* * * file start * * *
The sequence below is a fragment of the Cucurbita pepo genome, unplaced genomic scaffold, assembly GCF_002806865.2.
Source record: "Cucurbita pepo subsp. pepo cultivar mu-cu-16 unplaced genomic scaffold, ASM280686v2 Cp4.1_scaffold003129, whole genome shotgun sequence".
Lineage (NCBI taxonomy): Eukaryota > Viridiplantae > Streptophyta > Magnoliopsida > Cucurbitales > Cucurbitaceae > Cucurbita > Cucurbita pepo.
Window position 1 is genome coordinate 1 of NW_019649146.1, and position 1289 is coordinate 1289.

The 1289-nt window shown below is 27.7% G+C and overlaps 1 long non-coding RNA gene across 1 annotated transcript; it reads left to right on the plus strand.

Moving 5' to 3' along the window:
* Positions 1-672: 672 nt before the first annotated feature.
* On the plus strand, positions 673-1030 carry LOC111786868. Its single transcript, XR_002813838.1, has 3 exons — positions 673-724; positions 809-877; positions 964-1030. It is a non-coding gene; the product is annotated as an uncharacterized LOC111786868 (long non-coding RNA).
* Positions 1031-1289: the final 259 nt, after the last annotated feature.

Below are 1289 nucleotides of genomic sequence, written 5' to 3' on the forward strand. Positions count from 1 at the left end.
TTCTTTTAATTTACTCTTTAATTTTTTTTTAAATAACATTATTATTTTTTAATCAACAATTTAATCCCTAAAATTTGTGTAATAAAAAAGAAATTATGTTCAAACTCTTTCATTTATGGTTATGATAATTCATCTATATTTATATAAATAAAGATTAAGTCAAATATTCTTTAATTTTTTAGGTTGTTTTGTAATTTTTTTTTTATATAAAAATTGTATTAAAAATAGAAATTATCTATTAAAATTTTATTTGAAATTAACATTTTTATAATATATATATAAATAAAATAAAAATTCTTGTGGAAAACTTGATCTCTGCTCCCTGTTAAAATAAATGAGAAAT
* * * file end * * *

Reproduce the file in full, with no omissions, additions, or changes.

The sequence below is a fragment of the Cucurbita pepo genome, unplaced genomic scaffold, assembly GCF_002806865.2.
Source record: "Cucurbita pepo subsp. pepo cultivar mu-cu-16 unplaced genomic scaffold, ASM280686v2 Cp4.1_scaffold003129, whole genome shotgun sequence".
Lineage (NCBI taxonomy): Eukaryota > Viridiplantae > Streptophyta > Magnoliopsida > Cucurbitales > Cucurbitaceae > Cucurbita > Cucurbita pepo.
Window position 1 is genome coordinate 1 of NW_019649146.1, and position 1289 is coordinate 1289.

The 1289-nt window shown below is 27.7% G+C and overlaps 1 long non-coding RNA gene across 1 annotated transcript; it reads left to right on the plus strand.

Moving 5' to 3' along the window:
* Positions 1-672: 672 nt before the first annotated feature.
* On the plus strand, positions 673-1030 carry LOC111786868. Its single transcript, XR_002813838.1, has 3 exons — positions 673-724; positions 809-877; positions 964-1030. It is a non-coding gene; the product is annotated as an uncharacterized LOC111786868 (long non-coding RNA).
* Positions 1031-1289: the final 259 nt, after the last annotated feature.

Below are 1289 nucleotides of genomic sequence, written 5' to 3' on the forward strand. Positions count from 1 at the left end.
TTCTTTTAATTTACTCTTTAATTTTTTTTTAAATAACATTATTATTTTTTAATCAACAATTTAATCCCTAAAATTTGTGTAATAAAAAAGAAATTATGTTCAAACTCTTTCATTTATGGTTATGATAATTCATCTATATTTATATAAATAAAGATTAAGTCAAATATTCTTTAATTTTTTAGGTTGTTTTGTAATTTTTTTTTTATATAAAAATTGTATTAAAAATAGAAATTATCTATTAAAATTTTATTTGAAATTAACATTTTTATAATATATATATAAATAAAATAAAAATTCTTGTGGAAAACTTGATCTCTGCTCCCTGTTAAAATAAATGAGAAAT